The American Homebrewers Association is now part of a larger organization Charlie founded, the Brewers Association, a 60-plus-employee independent brewers trade group that runs the biannual World Beer Cup (winners from 66 countries in 2018), the annual Great American Beer Festival , several publications including the great consumer-focused and craftbrew industry-focused The New Brewer.

He ran the trade group as president until this January, when he stepped down to spend a year organizing the vast beer history and ephemerata in video, audio, print form into an archive. On his next birthday, January 23, when he turns 70, he will step away from the organization.

A Brewers Association stairway wall showcases the group’s rich craftbrew history. Photo: Paul Hagey, BLDRfly (Image has been color-inverted).

He reminisced with me from his office on the third floor of the Brewers Association’s three-story headquarters on Spruce Street in downtown Boulder. The building reflects the organization, thoroughness and efficiency of the association and which is evident in its websites, content, publications and I’m sure events — people focused, things humming, clean and orderly.

‘Relax, don’t worry — have a homebrew’

Back in his early Boulder days Charlie and American Homebrewing Association co-founder Charlie Matzen, a schoolteacher at school in Longmont then, took frequent trips, always with homebrew in tow, of course, and would occasionally find themselves in a pickle.

At which point they would they would remind themselves to chill out by saying, and practicing, “Relax, don’t worry — have a homebrew.”

Charlie baked the phrase and its vibe into his teaching and approach to homebrew. (Matzen left active involvement in the association early on and is now a Boulder real estate agent — Matzen and Charlie invested about $2,000 each to get the homebrewers up and running, “all our savings,” Charlie says.)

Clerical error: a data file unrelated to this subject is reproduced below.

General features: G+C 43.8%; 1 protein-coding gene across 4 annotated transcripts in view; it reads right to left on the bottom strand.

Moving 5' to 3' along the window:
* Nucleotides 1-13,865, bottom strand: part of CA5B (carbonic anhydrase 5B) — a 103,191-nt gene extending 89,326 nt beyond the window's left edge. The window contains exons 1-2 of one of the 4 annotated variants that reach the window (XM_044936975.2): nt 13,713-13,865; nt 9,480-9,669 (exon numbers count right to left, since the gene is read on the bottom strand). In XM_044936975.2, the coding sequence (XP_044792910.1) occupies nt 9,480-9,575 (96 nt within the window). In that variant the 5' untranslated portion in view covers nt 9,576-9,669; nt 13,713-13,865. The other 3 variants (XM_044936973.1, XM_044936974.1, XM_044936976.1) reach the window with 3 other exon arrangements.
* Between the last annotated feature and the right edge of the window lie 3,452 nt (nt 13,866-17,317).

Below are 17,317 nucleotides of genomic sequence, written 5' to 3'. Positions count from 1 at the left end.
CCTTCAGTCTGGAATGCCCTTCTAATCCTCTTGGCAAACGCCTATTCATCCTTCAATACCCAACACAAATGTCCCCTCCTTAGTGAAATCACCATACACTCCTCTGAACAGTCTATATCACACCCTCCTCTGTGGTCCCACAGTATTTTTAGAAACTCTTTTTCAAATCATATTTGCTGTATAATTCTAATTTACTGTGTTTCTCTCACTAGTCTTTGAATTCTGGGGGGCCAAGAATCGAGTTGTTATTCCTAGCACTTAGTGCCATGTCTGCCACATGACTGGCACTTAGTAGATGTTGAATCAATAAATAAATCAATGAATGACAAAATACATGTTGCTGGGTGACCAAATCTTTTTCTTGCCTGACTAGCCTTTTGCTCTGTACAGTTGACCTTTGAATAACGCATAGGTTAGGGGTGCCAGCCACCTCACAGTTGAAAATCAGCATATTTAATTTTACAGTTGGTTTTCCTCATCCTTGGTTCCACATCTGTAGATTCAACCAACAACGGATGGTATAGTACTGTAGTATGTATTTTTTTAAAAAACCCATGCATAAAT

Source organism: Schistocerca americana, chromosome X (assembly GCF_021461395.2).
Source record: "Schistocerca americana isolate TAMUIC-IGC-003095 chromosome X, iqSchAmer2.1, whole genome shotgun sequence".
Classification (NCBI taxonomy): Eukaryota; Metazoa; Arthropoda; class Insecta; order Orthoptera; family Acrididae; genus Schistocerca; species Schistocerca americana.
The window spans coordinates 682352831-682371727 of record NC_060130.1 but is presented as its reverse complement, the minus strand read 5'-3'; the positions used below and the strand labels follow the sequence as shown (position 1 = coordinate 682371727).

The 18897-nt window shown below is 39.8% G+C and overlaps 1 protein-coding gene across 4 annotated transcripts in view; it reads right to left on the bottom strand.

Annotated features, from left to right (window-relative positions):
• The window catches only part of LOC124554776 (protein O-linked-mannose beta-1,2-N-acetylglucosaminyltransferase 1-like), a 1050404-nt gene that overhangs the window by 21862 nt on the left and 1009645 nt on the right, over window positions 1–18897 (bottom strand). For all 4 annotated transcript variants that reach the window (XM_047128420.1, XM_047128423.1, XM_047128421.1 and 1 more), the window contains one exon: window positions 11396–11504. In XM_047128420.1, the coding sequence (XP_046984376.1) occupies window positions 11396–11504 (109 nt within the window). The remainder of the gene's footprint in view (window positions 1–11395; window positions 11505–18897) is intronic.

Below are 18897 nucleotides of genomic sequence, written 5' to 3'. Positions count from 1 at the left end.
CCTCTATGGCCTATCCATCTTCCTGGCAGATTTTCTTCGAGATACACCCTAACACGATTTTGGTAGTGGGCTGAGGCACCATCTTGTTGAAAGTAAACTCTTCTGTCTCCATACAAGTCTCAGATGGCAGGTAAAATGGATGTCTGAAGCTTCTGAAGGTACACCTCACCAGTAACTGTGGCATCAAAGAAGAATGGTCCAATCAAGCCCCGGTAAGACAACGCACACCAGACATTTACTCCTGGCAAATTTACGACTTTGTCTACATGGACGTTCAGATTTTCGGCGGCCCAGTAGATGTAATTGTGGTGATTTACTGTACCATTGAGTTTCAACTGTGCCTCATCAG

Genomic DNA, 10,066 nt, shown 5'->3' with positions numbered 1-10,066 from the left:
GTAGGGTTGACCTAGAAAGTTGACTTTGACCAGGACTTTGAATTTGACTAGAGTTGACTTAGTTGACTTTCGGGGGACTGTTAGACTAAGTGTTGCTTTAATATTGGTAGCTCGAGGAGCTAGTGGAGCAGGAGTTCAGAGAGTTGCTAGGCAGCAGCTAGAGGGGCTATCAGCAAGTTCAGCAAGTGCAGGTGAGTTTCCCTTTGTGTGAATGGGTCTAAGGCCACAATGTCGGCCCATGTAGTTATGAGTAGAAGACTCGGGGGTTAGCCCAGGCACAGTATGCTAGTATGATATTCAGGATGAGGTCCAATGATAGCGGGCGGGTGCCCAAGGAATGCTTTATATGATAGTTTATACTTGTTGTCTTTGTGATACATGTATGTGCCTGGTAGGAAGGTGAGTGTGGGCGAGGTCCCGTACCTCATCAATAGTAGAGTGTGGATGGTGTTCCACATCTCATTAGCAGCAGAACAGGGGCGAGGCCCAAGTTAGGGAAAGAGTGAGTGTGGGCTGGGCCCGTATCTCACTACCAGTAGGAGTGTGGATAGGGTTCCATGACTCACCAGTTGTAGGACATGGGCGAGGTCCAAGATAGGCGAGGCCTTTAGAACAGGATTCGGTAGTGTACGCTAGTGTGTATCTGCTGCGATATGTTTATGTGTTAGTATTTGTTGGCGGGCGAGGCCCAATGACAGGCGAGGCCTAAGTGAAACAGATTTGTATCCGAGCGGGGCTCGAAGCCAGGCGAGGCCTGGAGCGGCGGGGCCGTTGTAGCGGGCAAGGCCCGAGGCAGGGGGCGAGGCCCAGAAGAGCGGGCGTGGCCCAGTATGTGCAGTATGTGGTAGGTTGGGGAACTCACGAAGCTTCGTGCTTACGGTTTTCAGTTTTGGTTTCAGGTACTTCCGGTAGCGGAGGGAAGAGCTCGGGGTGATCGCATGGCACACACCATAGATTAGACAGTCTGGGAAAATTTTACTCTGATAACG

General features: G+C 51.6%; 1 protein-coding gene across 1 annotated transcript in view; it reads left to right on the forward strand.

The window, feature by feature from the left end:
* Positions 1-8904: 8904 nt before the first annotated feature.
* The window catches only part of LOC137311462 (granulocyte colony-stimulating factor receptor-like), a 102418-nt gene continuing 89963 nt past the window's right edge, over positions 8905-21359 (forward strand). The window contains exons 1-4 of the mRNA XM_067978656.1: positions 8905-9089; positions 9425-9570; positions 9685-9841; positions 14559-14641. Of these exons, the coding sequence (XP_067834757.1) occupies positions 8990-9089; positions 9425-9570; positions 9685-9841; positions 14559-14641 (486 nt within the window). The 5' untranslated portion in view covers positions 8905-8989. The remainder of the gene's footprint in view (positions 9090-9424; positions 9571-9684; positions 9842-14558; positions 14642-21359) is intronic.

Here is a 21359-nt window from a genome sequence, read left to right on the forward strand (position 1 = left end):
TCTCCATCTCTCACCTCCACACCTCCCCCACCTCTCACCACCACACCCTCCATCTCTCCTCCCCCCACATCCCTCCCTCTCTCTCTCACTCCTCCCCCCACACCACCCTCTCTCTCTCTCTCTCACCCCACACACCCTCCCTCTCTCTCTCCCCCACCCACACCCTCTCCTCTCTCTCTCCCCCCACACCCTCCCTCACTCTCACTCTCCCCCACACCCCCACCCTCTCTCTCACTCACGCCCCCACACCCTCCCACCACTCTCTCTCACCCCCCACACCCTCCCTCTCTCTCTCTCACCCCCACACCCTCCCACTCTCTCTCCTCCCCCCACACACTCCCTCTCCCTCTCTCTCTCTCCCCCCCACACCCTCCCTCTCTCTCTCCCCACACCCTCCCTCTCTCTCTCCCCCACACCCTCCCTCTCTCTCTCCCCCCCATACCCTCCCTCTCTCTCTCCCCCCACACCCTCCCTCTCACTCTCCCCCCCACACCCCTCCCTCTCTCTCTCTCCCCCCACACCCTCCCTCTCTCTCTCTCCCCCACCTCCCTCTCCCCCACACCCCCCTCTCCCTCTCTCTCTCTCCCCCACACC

It became an industry mantra — in fact, when reporting the upcoming profile on Boulder microbrewer VisionQuest, founder Adam Kandle quoted the phrase to me.

The chill, fun attitude has catalyzed the infectious effect Charlie’s approach had on others. It presented beer-making in a way that wasn’t intimidating, Charlie says. “Relax, don’t worry, have a homebrew.” Your mistakes will taste good, too. Have fun, enjoy.

From beer to here

Charlie loves beer of course. But what he loves more, and what he says sustained him as one of its chief advocates and pioneers for over four decades is the community, connections, learning, work diversity and travel it afforded him.

He’s been all over the world for beer. (Check out his awesome book, Microbrewed Adventures — A Lupulin-filled Journey to the Heart and Flavor of the World’s Great Craft Beers, about his craft beer-oriented world travels. Reach out if you want to borrow my copy).

After stepping away from the Brewers Association next January 23, when he turns 70, first he’s taking a family trip to Baja. Then he’ll travel the world and accept some of the many beer-related invitations to events he receives and be a full-time craft and homebrew ambassador.

Advice for brewers starting out? Always keep a learner’s mind. “A good brewer knows, you’re always learning, you will never stop learning.”

Feature image — Charlie enjoying a sour craft beer at Brewers Association headquarters in Boulder. Photo: Paul Hagey, BLDRfly

Paul Hagey

Paul Hagey is BLDRfly’s founder and editor. When not wrangling video, audio and words in the name of story, he’s riding his mountain bike, trail running and hanging with his awesome wife Jen and their young daughter.